Checking in at an airline self-service kiosk has always been a bit of a game for me.
I count the number of times I pause to figure out what or where to click next -- and how often I find the "Next" button on the right side.
Things got more interesting since the FAA stopped requiring the "Did you pack your bag yourself?" questions. Now there are direct-marketing offers, which are still finding a natural integration into the kiosk experience.
My impatience at sloppiness, however, is two-fold: Direct marketing has become part of user experience just as much as interface design. By now, both should be pretty good.
Usability still not right
Just as phone makers refuse to develop universal chargers, airlines refuse to apply the same best practices to self-service for busy, harried travelers. Each airline seems to go its own route, ignoring what other airlines do, as well as dozens of other businesses in other categories. There are exceptions, such as JetBlue, but why can't the big airlines do better on such an important touchpoint? Self-service CVS is frankly better than most airlines. And Citibank has been doing it for years ever since Direct Access (remember the disks?).
For example, I now travel frequently to Chicago and I'm trying to love United Airlines, which has the most flights. During one recent early morning check-in, however, United tried four times to up-sell me, all with "Accept this offer" in the right-hand corner on the kiosk. Right-hand corner! Anyone who has created work for a digital screen in the past 10 years (or even done one online banner ad) knows this it the best place for a click. So putting the up-sell offer here may be rationally better for response, but is simply cruel for someone who is in a rush for a flight. After each click, I panicked wondering if I just upgraded to Business Class, purchased more legroom, or accelerated my frequent flier reward -- all of which I know my client or agency won't pay for. I just wanted to confirm my seat, get my boarding pass and get on to the humiliation of security.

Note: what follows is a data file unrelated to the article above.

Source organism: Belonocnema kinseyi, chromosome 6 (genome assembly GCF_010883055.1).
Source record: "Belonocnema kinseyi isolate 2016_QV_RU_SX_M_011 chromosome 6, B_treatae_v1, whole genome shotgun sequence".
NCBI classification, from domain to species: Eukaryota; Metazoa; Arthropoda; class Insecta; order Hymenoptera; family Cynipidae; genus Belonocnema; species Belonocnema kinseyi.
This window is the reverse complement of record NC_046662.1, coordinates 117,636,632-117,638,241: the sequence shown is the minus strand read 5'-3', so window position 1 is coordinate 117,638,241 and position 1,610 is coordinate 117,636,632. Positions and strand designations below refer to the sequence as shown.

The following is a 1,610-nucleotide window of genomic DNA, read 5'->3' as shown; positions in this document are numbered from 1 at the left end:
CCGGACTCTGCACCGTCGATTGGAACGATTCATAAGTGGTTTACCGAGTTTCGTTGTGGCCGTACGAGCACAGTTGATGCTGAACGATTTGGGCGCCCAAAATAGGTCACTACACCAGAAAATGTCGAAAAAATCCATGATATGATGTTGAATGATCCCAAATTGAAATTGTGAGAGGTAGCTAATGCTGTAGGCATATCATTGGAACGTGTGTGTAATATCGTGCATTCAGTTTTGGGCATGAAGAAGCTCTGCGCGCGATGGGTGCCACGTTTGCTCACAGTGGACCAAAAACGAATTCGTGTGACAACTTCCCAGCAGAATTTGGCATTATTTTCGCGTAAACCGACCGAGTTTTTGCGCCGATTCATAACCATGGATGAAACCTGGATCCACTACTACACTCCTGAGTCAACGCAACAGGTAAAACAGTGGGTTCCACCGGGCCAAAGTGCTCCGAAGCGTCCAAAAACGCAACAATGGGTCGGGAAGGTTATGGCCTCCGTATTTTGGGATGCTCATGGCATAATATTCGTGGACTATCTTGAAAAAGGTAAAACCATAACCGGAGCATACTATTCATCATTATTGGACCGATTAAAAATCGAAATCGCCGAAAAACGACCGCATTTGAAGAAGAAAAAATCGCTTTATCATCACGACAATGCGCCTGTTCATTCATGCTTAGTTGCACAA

What I didn't think about until later was that United had my frequent flier number. The offers were standard fare, more scatter-shot than targeted. I wish the database knew I was short (don't need legroom), love white wine (there's an offer) and have vacation goals (Europe, Asia -- anywhere but Chicago).
Needed: interaction designer and creative analyst
We need the re-emergence of the interaction designer to help us better bridge the brand goal and customer engagement. Unlike in decades past, though, they can't only be on the side of the customer, telling brands what they can't do. They need to respect direct marketing and find the right place and space and moment for a special offer or a thank you or both. These are a recognized part of customer experience, no matter how purists feel. These up-sell offers from United, for example, can exist as part of my check-in, but please place them on the bottom-left or top-right of my screen. The bottom-right is so I can get my boarding pass. And consider mobile check-in, which is where it's all going; perhaps target one of these instead of all four.
The interaction designer's partner could be an analytic strategist who mines data to figure out creative communications and relevant offers that benefit both brand and customer -- someone who can connect what we know will work and what might work. And this team needs to work across screens -- retail kiosk, mobile screens, PC and bigger displays of which we're seeing more.
Multitude of screens
I suspect usability lost prominence as website design best practices became widely recognized and adopted. But things are changing again. Digital screens and their uses are multiplying across brand experiences, making interface design and usability is more important than ever. In-store kiosks, mobile interfaces and bigger digital displays are the keyboards for more of our personalization and purchase experiences. Interaction design experts, sidelined too much as websites needed less usability testing last decade, need a renaissance and to be better backed by brand managers.
We need elegant magicians who can bridge brand goals to customer engagement: art directors of interaction. To succeed, they need the ability to assert themselves -- and sometimes over marketing people who want too much and who can be their own worst enemy.
Now let those great offers fly.